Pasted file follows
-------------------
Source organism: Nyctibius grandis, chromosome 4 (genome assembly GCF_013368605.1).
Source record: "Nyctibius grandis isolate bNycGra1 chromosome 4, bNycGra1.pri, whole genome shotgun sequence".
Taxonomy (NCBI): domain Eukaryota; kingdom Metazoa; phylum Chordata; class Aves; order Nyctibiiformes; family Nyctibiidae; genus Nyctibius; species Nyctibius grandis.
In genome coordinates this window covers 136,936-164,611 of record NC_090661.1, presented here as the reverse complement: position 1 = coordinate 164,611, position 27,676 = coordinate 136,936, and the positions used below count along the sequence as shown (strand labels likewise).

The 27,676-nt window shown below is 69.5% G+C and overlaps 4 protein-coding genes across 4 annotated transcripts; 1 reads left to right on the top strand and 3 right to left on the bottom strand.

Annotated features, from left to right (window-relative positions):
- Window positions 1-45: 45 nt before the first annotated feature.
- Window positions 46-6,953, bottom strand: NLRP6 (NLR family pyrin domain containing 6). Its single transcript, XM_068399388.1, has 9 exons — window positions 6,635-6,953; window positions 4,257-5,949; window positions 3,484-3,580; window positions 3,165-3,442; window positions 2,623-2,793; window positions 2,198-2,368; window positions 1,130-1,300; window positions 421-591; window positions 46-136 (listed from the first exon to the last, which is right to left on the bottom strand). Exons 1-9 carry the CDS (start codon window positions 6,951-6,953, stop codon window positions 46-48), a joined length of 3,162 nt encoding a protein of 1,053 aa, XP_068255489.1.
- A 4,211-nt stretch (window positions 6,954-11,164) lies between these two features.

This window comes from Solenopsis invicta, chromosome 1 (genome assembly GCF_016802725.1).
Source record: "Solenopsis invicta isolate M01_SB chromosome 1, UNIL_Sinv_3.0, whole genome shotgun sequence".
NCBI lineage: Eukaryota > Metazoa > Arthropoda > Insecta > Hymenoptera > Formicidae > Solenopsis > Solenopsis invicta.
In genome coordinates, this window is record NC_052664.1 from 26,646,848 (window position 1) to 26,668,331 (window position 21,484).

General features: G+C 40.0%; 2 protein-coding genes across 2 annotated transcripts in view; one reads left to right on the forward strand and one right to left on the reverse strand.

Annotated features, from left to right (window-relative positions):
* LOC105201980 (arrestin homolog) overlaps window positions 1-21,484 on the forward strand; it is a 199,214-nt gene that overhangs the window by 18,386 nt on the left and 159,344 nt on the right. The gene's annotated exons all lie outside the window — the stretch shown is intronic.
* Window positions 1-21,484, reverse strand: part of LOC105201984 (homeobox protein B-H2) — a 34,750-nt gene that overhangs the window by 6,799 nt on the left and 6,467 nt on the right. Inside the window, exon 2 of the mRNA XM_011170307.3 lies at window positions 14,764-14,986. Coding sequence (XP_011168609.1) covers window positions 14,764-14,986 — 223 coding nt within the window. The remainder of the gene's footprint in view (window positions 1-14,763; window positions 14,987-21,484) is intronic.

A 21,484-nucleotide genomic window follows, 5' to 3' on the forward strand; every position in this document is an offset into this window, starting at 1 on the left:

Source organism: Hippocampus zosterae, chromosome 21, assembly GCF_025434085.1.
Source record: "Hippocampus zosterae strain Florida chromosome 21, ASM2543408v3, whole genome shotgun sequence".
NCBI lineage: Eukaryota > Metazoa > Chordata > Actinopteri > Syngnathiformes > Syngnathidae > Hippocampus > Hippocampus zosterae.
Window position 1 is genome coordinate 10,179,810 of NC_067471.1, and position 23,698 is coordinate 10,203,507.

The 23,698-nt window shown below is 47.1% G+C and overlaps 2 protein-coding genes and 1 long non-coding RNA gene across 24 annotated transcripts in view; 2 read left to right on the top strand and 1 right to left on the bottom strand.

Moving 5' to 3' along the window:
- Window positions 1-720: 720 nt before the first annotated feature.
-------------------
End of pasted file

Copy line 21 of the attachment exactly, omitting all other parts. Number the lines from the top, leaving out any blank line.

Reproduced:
NCBI lineage: Eukaryota > Metazoa > Chordata > Actinopteri > Syngnathiformes > Syngnathidae > Hippocampus > Hippocampus zosterae.